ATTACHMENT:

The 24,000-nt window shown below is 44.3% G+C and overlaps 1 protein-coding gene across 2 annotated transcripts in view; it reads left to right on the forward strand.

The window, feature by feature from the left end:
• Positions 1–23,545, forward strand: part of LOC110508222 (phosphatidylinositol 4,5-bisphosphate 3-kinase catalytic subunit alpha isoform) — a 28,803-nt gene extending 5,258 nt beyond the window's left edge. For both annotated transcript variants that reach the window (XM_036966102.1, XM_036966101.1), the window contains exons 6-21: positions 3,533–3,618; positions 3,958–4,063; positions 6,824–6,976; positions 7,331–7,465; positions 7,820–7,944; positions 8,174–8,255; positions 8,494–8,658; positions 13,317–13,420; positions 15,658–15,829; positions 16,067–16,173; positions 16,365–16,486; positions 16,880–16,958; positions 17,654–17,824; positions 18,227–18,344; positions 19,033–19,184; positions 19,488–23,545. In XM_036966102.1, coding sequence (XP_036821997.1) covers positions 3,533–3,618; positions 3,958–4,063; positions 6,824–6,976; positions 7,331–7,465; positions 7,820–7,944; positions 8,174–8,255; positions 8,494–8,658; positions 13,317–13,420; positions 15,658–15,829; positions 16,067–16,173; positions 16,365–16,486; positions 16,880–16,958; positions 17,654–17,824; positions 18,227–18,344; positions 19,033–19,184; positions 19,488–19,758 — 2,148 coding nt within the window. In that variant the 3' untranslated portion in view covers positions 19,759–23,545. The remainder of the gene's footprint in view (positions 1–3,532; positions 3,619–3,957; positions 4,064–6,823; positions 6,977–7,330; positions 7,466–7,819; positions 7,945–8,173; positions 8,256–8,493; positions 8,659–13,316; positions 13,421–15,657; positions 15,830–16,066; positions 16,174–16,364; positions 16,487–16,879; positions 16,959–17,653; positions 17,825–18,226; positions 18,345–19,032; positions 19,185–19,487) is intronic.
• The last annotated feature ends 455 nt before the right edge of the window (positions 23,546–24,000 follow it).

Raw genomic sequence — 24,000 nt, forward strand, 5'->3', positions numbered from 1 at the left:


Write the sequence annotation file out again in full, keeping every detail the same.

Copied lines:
The 24,000-nt window shown below is 44.3% G+C and overlaps 1 protein-coding gene across 2 annotated transcripts in view; it reads left to right on the forward strand.

The window, feature by feature from the left end:
• Positions 1–23,545, forward strand: part of LOC110508222 (phosphatidylinositol 4,5-bisphosphate 3-kinase catalytic subunit alpha isoform) — a 28,803-nt gene extending 5,258 nt beyond the window's left edge. For both annotated transcript variants that reach the window (XM_036966102.1, XM_036966101.1), the window contains exons 6-21: positions 3,533–3,618; positions 3,958–4,063; positions 6,824–6,976; positions 7,331–7,465; positions 7,820–7,944; positions 8,174–8,255; positions 8,494–8,658; positions 13,317–13,420; positions 15,658–15,829; positions 16,067–16,173; positions 16,365–16,486; positions 16,880–16,958; positions 17,654–17,824; positions 18,227–18,344; positions 19,033–19,184; positions 19,488–23,545. In XM_036966102.1, coding sequence (XP_036821997.1) covers positions 3,533–3,618; positions 3,958–4,063; positions 6,824–6,976; positions 7,331–7,465; positions 7,820–7,944; positions 8,174–8,255; positions 8,494–8,658; positions 13,317–13,420; positions 15,658–15,829; positions 16,067–16,173; positions 16,365–16,486; positions 16,880–16,958; positions 17,654–17,824; positions 18,227–18,344; positions 19,033–19,184; positions 19,488–19,758 — 2,148 coding nt within the window. In that variant the 3' untranslated portion in view covers positions 19,759–23,545. The remainder of the gene's footprint in view (positions 1–3,532; positions 3,619–3,957; positions 4,064–6,823; positions 6,977–7,330; positions 7,466–7,819; positions 7,945–8,173; positions 8,256–8,493; positions 8,659–13,316; positions 13,421–15,657; positions 15,830–16,066; positions 16,174–16,364; positions 16,487–16,879; positions 16,959–17,653; positions 17,825–18,226; positions 18,345–19,032; positions 19,185–19,487) is intronic.
• The last annotated feature ends 455 nt before the right edge of the window (positions 23,546–24,000 follow it).

Raw genomic sequence — 24,000 nt, forward strand, 5'->3', positions numbered from 1 at the left: